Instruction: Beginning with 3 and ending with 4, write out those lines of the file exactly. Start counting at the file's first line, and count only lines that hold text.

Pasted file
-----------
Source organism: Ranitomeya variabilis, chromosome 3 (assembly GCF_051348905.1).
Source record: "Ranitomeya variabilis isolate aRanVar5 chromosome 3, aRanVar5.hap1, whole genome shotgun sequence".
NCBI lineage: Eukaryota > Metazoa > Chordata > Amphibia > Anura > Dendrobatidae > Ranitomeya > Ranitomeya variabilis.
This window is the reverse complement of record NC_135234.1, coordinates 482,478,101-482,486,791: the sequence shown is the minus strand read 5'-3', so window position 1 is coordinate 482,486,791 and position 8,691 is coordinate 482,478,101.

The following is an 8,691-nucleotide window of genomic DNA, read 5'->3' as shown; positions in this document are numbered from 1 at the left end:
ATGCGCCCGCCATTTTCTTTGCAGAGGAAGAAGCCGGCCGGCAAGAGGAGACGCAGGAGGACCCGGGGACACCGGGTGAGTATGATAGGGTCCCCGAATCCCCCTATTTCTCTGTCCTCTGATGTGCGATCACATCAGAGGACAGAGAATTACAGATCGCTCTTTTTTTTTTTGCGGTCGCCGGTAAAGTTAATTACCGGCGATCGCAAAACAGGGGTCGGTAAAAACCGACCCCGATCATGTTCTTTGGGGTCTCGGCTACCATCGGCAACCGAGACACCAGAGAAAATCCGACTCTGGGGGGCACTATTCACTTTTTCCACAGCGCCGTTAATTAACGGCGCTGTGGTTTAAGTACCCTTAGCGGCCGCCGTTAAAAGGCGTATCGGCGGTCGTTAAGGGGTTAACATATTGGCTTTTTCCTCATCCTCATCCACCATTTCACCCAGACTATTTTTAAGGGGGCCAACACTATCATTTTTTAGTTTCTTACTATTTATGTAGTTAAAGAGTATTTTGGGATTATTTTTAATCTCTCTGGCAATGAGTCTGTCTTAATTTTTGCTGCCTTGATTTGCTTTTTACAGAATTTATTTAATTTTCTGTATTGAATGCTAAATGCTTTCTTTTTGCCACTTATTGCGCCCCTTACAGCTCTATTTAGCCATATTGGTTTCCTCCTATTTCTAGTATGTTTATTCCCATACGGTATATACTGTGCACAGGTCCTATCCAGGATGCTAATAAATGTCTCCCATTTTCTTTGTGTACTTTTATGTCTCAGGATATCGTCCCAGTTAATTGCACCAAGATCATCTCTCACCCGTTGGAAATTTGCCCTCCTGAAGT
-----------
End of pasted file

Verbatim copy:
NCBI lineage: Eukaryota > Metazoa > Chordata > Amphibia > Anura > Dendrobatidae > Ranitomeya > Ranitomeya variabilis.
This window is the reverse complement of record NC_135234.1, coordinates 482,478,101-482,486,791: the sequence shown is the minus strand read 5'-3', so window position 1 is coordinate 482,486,791 and position 8,691 is coordinate 482,478,101.